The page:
The production and publication of Captain Henry Butler's South African Sketches (1841)
Studies in Travel Writing, 12, (2), . (doi:10.3197/136451408X329734).
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This essay examines the circumstances surrounding the compilation and publication of Captain Henry Butler's South African Sketches (1841). Focusing on documentary evidence relating to the production, distribution and reception of this illustrated book of hunting scenes, the essay argues for the importance of considering the context and mechanics of publication in assessing the book, its physical appearance and content and, ultimately, its place in nineteenth-century travel writing about the British Empire.
The role of the author in mediating the content of the book in the course of the production process is explored through the correspondence that was exchanged between Butler and Ackermann, his publisher. Butler's correspondence also indicates how the demands and concerns of a prospective readership influenced the work.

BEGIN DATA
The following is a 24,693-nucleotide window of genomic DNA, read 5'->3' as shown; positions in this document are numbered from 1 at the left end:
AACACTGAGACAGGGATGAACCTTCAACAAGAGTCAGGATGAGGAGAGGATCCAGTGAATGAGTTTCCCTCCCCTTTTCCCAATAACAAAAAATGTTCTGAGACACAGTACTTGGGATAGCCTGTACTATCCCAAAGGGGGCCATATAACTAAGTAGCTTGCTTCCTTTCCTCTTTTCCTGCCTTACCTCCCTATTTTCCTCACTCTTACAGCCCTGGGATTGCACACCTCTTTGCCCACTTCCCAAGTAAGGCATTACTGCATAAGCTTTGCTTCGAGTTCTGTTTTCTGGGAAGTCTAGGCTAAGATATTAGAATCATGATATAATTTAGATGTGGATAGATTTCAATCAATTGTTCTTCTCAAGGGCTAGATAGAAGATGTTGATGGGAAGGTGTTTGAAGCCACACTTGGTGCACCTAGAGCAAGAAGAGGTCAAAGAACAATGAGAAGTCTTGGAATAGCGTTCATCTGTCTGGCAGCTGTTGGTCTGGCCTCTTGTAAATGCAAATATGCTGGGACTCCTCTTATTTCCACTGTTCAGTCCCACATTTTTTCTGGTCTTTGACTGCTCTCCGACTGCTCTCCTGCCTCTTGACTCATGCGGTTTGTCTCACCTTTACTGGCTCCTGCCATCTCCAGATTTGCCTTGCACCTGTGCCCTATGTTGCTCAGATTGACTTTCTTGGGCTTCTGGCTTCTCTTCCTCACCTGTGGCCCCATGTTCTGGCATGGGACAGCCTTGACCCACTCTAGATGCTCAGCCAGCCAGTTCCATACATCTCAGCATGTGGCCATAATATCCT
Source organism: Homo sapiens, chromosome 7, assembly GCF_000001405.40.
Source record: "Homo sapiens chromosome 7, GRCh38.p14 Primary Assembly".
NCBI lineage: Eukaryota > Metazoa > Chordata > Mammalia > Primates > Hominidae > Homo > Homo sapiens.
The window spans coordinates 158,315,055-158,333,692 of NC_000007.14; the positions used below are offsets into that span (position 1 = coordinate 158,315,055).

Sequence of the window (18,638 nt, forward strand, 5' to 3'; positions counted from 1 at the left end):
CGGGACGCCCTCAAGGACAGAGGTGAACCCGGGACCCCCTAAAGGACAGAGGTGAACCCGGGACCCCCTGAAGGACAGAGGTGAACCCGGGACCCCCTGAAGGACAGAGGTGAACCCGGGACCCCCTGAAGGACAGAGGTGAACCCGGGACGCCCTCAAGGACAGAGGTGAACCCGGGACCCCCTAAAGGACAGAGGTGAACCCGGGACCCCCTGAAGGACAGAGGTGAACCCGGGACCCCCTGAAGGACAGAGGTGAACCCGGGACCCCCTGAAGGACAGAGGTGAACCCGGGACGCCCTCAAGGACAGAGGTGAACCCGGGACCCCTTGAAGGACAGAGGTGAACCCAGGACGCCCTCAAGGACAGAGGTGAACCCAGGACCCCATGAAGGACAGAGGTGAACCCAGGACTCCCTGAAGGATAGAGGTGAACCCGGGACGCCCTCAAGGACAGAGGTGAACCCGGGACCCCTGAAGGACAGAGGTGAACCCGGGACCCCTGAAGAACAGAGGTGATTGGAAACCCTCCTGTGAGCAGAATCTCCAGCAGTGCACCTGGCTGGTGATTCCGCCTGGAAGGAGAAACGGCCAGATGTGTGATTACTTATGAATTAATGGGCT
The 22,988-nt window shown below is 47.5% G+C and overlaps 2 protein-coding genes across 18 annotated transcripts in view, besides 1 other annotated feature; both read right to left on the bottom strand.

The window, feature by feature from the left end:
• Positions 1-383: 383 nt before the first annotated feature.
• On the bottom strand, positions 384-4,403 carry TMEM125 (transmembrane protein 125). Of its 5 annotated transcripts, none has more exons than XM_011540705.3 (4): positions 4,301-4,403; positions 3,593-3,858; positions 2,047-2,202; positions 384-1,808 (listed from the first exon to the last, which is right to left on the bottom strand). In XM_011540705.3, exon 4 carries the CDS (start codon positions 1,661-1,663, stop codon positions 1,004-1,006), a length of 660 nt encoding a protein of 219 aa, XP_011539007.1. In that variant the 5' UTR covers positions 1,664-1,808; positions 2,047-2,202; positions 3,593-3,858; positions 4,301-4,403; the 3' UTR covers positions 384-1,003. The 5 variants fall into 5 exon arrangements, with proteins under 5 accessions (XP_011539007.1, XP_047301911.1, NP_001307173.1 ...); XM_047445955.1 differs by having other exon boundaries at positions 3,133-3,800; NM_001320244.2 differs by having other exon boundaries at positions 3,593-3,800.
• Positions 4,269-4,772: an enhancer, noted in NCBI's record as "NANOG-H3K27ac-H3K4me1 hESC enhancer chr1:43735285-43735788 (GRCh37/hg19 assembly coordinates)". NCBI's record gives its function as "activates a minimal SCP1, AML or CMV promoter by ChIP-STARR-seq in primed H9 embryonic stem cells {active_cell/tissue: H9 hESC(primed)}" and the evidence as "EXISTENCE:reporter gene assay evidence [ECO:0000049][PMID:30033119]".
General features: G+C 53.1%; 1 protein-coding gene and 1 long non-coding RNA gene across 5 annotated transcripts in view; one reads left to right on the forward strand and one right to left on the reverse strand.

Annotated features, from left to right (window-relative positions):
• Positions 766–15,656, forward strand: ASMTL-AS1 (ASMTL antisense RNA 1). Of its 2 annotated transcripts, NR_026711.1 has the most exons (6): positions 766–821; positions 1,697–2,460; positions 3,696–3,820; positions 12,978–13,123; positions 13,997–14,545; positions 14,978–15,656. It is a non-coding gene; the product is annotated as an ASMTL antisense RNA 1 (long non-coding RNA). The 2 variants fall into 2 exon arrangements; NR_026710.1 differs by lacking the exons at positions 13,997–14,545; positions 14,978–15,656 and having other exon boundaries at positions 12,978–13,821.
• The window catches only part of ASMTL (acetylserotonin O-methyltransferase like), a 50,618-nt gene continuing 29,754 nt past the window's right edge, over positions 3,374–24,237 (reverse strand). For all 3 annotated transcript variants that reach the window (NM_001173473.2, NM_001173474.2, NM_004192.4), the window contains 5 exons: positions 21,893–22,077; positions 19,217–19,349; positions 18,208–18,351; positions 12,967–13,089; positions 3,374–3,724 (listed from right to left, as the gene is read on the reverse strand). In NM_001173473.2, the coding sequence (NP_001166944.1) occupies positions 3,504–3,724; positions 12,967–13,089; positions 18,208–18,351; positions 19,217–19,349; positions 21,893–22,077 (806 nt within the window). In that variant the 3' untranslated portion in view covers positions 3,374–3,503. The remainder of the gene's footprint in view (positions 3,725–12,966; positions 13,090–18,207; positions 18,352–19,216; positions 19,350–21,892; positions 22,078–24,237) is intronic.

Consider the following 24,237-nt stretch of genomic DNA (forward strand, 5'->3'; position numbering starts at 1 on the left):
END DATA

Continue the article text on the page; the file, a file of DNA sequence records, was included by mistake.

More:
The essay concludes by placing the information about subscriptions, production costs and distribution in the wider context of the market for illustrated books of hunting scenes in the period. Butler's book was only one among many that explored and reflected the hunting prospects, landscape scenes and political circumstances of southern Africa in the nineteenth century. However, as an illustrated travel book that was an item of conspicuous consumption with a clearly defined readership, it is an important representative example that yields much information for students of travel writing in an imperial and colonial context.
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